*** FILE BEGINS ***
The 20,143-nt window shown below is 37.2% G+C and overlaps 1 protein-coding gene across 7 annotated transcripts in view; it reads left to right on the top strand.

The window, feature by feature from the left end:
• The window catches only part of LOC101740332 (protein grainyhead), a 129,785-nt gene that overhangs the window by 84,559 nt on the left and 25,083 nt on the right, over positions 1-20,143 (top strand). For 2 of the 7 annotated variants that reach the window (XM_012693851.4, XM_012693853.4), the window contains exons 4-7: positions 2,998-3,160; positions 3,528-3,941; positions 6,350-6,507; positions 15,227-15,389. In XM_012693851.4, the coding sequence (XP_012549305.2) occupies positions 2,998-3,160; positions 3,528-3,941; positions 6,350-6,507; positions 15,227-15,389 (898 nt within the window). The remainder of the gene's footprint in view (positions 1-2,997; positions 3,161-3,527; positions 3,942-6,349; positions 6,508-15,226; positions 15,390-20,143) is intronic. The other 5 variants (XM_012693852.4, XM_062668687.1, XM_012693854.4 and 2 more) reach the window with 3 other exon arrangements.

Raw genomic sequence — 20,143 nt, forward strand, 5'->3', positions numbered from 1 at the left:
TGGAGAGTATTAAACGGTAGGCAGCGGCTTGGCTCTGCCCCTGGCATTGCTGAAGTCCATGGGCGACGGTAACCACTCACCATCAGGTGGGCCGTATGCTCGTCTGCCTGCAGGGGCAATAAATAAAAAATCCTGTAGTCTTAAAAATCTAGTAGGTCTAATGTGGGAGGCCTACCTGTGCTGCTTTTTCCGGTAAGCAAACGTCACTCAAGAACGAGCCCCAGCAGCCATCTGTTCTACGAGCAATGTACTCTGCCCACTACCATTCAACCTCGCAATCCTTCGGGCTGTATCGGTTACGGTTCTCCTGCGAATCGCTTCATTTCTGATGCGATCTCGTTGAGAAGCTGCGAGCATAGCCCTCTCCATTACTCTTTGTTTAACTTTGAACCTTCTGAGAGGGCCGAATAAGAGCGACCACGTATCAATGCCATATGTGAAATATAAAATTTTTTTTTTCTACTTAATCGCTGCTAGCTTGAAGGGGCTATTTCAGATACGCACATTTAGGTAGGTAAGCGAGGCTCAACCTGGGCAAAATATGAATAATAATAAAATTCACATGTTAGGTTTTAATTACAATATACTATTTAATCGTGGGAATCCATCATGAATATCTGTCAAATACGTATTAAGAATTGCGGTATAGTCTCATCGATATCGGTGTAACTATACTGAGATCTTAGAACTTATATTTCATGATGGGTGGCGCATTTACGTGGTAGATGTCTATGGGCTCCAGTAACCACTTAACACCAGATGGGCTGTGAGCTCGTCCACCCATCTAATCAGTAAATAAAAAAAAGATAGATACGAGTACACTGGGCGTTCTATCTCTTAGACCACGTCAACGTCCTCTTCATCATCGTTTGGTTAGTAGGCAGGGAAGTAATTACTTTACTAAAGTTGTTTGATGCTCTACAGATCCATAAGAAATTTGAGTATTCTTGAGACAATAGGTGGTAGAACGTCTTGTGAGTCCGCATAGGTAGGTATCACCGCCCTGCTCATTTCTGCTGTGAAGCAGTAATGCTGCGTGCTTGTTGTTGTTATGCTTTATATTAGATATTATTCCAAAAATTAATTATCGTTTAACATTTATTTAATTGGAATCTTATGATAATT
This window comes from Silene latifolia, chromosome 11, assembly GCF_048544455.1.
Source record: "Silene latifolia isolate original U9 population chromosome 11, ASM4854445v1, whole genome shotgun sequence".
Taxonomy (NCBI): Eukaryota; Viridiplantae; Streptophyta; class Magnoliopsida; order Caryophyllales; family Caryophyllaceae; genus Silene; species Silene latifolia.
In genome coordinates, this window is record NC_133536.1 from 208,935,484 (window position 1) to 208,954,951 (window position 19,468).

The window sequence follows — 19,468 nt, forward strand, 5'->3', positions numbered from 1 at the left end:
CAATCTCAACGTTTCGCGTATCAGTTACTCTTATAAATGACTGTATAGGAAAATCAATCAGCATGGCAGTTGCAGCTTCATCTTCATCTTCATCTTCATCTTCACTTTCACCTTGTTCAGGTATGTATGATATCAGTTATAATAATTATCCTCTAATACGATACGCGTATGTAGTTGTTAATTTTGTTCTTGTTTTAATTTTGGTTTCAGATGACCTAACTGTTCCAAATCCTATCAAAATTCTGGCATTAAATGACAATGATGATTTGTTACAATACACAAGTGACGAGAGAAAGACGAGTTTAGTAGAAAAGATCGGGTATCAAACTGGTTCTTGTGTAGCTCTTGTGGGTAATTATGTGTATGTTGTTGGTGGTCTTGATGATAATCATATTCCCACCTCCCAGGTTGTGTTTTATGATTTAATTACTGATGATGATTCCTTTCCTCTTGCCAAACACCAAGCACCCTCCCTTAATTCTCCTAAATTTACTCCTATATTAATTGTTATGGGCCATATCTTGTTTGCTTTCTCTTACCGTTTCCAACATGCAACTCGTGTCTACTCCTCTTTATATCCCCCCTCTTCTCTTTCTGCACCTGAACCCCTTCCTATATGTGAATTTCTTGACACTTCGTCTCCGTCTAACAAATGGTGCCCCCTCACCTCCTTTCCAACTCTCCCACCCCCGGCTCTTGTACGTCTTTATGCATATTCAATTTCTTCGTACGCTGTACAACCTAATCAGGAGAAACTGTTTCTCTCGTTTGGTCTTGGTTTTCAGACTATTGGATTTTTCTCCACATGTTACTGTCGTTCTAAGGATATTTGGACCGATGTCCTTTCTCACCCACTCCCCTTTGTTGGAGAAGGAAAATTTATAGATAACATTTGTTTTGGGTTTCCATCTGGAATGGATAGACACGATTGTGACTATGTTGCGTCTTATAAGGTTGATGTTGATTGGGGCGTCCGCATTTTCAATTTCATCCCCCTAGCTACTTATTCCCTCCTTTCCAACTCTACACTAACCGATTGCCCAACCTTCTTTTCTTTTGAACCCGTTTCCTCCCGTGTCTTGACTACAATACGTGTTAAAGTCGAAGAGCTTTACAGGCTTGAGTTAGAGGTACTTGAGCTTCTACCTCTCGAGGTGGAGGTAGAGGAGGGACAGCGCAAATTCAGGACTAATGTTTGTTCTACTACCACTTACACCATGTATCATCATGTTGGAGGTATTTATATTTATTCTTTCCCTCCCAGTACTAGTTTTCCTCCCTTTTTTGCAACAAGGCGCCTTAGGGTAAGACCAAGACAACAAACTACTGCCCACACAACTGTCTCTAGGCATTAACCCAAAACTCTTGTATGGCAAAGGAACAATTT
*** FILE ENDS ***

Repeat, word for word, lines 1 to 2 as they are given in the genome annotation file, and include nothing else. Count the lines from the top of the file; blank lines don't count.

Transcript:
The 20,143-nt window shown below is 37.2% G+C and overlaps 1 protein-coding gene across 7 annotated transcripts in view; it reads left to right on the top strand.

The window, feature by feature from the left end: